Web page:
Date of Award

Winter 12-15-2009

Author's School

Graduate School of Arts and Sciences

Author's Department

Romance Languages and Literature: French Language and Literature

Degree Name

Doctor of Philosophy (PhD)

Degree Type



Although he was a significant presence in Paris and well-known among European colleagues, the possible role William James played in the gestation of Proust's ground-breaking novel À la recherche du temps perdu has been neglected by scholars on both sides of the Atlantic. This dissertation argues that much of what made Proust's novel so startlingly original stems from psychological and philosophical theory promulgated by William James, much of which was available to Proust in French translation. The potential for historical connection is explored as background to structural elements of James's theory of consciousness - the flights and perchings and fringe of relations of conscious attention - followed by specific comparisons of elements of James's psychological theory that appear similarly in Proust's prose. Aspects of James's philosophical writings are analyzed as they, too, appear to the reader of Proust. Finally, late twentieth-century writings in neurocognitive science confirming a link between William James and Proust are described.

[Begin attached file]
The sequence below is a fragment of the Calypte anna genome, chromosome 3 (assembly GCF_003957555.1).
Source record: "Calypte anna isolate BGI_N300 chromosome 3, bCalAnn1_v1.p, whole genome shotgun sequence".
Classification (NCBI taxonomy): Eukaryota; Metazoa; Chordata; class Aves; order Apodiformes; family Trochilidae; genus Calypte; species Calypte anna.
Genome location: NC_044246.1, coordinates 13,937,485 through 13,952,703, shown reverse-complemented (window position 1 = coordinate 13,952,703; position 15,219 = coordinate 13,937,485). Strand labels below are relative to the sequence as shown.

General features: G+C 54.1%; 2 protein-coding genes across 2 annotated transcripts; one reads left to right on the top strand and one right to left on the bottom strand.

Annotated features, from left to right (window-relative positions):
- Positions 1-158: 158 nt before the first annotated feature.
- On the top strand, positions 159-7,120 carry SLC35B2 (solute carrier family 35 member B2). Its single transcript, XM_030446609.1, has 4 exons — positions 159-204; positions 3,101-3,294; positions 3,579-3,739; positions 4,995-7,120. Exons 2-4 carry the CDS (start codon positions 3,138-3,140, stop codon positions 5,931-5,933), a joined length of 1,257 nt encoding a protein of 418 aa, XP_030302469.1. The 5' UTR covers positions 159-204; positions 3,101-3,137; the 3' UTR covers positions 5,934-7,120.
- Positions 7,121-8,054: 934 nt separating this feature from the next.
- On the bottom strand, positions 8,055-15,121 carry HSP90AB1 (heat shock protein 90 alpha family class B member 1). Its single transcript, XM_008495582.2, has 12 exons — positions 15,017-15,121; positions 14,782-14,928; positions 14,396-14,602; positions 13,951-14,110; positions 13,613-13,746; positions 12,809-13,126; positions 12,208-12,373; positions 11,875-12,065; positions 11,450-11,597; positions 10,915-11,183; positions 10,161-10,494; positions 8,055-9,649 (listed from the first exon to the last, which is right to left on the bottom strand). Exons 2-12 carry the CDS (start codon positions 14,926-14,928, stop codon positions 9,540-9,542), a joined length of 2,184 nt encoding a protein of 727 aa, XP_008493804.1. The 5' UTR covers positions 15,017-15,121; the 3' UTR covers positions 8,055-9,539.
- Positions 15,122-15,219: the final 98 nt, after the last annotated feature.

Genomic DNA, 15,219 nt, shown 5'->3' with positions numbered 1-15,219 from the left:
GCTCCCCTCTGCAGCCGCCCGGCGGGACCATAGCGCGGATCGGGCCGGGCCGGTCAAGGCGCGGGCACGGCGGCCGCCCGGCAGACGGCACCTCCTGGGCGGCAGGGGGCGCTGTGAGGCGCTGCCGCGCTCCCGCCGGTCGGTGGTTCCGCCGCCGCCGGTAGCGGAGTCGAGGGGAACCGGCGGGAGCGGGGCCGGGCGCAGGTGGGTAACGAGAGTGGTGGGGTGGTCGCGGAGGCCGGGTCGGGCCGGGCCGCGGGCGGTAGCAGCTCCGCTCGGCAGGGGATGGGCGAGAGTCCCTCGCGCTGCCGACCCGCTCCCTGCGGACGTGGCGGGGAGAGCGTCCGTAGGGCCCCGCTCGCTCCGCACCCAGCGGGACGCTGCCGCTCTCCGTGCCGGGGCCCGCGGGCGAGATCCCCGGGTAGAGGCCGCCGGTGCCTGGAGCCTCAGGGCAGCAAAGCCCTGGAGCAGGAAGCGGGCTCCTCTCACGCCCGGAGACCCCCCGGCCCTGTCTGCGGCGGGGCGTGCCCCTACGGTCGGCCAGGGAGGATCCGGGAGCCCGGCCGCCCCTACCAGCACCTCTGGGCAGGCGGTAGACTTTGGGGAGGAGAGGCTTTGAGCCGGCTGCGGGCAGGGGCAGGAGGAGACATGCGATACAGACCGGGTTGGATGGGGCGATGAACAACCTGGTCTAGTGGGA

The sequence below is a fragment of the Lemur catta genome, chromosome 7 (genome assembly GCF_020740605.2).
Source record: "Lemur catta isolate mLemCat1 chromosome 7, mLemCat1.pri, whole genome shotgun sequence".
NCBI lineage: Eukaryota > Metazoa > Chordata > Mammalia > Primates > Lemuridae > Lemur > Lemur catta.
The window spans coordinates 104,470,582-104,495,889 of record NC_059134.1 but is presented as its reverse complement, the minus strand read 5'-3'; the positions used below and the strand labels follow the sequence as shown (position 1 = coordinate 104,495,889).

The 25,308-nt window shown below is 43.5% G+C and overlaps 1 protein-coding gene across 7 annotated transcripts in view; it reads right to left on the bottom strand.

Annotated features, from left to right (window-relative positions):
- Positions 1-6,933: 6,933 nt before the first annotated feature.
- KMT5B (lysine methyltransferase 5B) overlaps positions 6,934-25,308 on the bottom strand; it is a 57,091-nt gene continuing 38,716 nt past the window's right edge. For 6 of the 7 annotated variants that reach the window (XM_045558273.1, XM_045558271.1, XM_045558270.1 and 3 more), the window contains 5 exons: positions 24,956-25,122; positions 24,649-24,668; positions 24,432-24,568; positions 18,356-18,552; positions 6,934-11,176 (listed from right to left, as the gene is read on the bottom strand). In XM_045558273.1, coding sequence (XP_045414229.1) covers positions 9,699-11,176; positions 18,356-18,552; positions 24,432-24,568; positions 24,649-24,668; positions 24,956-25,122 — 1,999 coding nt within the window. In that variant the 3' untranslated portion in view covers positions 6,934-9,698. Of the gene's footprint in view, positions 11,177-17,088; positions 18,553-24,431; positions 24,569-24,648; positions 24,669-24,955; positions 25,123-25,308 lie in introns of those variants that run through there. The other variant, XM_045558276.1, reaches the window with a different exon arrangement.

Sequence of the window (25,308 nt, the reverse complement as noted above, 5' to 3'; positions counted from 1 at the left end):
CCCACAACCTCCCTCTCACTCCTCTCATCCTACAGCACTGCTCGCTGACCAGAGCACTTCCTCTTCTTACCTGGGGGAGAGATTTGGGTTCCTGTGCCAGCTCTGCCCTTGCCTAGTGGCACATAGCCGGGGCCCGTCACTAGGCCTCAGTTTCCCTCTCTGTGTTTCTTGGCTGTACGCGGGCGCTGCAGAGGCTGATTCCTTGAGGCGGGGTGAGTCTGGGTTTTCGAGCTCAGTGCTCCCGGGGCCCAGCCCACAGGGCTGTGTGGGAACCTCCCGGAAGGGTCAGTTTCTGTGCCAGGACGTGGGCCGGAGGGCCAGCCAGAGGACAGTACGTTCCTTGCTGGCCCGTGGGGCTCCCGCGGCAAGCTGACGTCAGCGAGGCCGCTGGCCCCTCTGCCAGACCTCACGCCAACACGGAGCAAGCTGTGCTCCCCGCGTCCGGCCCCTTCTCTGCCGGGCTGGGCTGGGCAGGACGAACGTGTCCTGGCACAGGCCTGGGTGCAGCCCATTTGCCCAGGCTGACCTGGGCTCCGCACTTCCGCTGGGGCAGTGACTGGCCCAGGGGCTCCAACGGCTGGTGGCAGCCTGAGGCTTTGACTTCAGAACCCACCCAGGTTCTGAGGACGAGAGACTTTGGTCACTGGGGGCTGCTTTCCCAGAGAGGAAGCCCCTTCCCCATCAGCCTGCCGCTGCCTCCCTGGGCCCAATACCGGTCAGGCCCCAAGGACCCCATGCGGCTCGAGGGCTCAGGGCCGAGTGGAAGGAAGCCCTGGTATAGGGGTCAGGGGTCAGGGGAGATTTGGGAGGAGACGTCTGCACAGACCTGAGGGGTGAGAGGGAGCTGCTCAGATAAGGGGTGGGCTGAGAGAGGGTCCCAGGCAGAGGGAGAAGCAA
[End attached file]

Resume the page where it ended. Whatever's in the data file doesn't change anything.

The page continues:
English (en)

Chair and Committee

Pascal Ifri

Committee Members

Elayne Dezon-Jones, Pascal Boyer, Stamos Metzidakis, Steven Meyer, Colette Winn


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